£28 million Titanic Hotel unveiled
THE Dublin-based developer of Belfast's latest hotel offering claims its £28 million investment in the city will offer a "new level of opulence" for Northern Ireland's business customer.
Harcourt Developments is behind the 119-bedroom Titanic Hotel Belfast in the former Harland & Wolff drawing offices, where the plans for the Titanic itself were dreamt up in the 1890s.
It will be the eighth hotel in the multi-million pound company's portfolio, sitting alongside a collection of properties in locations from Liverpool to the Caribbean.
Harcourt - who've been front and centre of the Titanic Quarter regeneration over the last decade - flung open the showpiece hotel's doors to the media ahead of letting its first overnight visitors (rooms start at £160 a night) get their heads down from September 10.
The Titanic is part of a wider push to add more than 2,000 bedrooms to Belfast's hotels stock in the coming two years as it vies with other European capital cities for major cultural and sporting events.
But few hotels will be likely to command its richness of history and heritage, which the owners believe will appeals to tourists from Tyrone to Tokyo and Antrim to Adelaide.
The luxury facility, which will employ around 100 permanent staff (230 worked on its construction), boasts just two views from each of its bedrooms - the choice is the Samson and Goliath cranes on one side, or Titanic Belfast and its slipways on the other.
It claims to be the most authentic hotel in the world honouring the work of Harland & Wolff and the majesty of Titanic, which Harcourt believes will guarantee its international lure and lustre.
Harcourt's group creative director John Doherty said: “History and heritage helped build this hotel, and it can be seen in every aspect of the finish, from the carpet to the cornices, radiators to tiling.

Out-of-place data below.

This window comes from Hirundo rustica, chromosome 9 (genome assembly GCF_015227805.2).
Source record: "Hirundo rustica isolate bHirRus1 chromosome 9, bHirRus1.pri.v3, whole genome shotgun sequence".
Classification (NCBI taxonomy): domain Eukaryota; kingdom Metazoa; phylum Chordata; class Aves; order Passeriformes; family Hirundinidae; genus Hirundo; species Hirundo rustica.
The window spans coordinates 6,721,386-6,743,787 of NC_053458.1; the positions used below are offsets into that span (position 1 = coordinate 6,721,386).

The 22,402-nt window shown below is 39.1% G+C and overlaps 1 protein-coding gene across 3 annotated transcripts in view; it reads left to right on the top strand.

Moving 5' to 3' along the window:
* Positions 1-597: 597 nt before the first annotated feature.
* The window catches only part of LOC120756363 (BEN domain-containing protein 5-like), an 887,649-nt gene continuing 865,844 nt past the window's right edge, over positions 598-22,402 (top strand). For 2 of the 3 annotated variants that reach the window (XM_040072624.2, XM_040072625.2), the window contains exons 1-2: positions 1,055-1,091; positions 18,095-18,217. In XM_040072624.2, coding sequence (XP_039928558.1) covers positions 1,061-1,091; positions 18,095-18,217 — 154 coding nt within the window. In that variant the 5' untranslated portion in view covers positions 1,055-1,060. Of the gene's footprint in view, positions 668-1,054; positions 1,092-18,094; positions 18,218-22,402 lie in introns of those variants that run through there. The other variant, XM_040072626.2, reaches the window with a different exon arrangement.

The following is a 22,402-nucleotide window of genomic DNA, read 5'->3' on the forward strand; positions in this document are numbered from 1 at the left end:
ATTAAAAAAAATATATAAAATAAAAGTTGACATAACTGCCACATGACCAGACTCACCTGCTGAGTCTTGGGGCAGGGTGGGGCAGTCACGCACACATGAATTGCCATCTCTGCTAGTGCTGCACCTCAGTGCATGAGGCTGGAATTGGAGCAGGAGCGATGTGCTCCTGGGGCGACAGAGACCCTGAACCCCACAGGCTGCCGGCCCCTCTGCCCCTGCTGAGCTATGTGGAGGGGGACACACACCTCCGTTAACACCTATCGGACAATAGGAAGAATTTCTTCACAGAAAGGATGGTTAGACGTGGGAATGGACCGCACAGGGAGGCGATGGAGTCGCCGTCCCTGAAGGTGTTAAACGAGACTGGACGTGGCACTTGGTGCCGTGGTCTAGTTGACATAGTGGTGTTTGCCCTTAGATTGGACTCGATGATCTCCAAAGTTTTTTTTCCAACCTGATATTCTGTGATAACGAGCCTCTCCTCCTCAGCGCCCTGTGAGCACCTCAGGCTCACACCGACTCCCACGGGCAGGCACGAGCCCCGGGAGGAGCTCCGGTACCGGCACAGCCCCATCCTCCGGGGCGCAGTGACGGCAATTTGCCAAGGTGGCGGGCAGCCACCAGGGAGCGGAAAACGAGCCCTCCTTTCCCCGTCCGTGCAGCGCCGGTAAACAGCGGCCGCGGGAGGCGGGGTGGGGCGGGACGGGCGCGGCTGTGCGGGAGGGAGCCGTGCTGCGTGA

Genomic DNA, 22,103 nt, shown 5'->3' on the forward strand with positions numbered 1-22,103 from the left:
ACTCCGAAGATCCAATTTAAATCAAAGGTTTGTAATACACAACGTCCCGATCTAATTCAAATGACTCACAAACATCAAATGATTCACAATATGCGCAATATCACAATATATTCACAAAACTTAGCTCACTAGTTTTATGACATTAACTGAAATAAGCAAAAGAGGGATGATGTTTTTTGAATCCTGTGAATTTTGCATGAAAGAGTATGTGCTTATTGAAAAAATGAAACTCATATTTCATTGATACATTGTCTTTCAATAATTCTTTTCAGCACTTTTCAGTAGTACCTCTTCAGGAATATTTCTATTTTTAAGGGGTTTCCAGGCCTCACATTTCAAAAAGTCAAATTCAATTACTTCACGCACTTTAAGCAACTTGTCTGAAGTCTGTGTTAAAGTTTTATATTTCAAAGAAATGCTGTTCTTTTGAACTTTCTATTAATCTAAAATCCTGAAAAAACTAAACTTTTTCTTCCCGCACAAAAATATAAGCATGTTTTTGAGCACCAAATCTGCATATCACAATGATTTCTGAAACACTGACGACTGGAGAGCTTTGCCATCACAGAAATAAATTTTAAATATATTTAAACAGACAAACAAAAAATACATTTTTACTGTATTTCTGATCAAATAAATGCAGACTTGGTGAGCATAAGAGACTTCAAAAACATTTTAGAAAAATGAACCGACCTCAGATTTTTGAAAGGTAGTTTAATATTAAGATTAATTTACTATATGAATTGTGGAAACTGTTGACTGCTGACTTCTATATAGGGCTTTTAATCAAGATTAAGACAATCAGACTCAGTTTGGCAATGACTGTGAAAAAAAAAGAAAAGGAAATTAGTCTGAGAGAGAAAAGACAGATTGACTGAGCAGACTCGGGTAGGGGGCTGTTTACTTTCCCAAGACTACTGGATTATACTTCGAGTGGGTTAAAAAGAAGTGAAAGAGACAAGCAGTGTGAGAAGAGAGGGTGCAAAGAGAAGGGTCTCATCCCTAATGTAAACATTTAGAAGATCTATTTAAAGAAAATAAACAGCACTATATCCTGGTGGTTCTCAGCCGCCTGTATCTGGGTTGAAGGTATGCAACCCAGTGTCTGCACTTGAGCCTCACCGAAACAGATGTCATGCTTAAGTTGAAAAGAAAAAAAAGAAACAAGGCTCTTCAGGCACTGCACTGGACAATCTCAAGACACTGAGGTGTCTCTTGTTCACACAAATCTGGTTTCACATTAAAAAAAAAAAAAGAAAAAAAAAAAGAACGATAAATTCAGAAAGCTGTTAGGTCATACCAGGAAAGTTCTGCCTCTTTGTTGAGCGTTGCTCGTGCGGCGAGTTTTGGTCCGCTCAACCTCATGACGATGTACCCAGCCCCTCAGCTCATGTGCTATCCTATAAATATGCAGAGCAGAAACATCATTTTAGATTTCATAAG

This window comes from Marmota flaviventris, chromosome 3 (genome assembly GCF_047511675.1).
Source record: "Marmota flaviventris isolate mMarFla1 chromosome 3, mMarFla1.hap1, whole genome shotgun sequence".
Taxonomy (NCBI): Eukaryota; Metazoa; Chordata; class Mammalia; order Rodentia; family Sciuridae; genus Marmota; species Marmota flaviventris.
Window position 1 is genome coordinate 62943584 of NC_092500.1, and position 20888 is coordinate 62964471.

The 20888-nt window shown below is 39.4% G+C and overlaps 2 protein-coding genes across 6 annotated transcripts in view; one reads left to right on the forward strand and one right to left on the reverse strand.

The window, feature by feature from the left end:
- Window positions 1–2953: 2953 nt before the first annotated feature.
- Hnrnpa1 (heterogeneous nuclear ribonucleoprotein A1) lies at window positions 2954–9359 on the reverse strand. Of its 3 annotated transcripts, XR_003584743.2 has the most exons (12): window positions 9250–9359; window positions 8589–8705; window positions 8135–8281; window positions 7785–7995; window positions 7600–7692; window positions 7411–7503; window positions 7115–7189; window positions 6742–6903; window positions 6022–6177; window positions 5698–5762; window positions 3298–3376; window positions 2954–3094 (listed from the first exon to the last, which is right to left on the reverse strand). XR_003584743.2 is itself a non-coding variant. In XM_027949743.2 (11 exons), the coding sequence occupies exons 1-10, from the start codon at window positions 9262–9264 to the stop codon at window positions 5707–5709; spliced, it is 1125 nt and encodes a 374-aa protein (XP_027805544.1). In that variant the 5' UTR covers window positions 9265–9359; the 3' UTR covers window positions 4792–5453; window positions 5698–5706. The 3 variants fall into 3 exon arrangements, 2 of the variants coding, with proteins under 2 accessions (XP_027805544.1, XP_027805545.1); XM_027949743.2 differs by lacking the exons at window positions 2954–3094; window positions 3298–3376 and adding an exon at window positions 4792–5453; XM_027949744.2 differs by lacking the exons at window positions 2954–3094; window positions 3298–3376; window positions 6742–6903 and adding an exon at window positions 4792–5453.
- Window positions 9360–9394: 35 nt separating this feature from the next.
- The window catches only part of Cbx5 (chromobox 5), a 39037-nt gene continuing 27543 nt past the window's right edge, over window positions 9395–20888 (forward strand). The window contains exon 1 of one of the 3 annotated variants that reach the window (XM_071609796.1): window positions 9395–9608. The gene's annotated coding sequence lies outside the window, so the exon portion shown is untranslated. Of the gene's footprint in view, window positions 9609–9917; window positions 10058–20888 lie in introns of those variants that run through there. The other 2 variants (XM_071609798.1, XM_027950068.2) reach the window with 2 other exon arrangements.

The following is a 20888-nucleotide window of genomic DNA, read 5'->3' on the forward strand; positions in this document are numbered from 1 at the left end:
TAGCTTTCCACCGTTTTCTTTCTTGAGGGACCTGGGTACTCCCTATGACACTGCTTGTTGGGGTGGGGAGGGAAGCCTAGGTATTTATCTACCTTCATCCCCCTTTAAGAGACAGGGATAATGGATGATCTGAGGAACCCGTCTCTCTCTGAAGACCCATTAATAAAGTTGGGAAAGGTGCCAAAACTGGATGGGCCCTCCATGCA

"We are working with the Heritage Lottery Fund (which gave £5 million towards the scheme) and the Titanic Foundation to ensure Belfast’s illustrious shipbuilding legacy is told in true style.”
He added: “Thanks to the input of former H&W workers and their friends and families, the hotel will also tell the story of the people who made the industry here in a way that no other destination can.
"Over the past five years the Titanic Foundation has welcomed more than 50,000 people to the drawing offices from the local community who have personal links to the heritage of the ship and headquarters. We could not have told this story without them.
As well as deluxe accommodation, the hotel includes seven private event spaces named after influential H&W directors including Thomas Andrews (he went down with the Titanic in 1912), his uncle Lord William James Pirrie and the shipyard's managing director Charles Payne.
A 150-seater dining room - where the tiles are the same as those used in the swimming pool aboard the ill-fated Titanic (around 2,000 of the tiles were discovered in the 1980s in the dilapidated building's attic) - will be another feature of the spectacular hotel when it opens in just 10 weeks.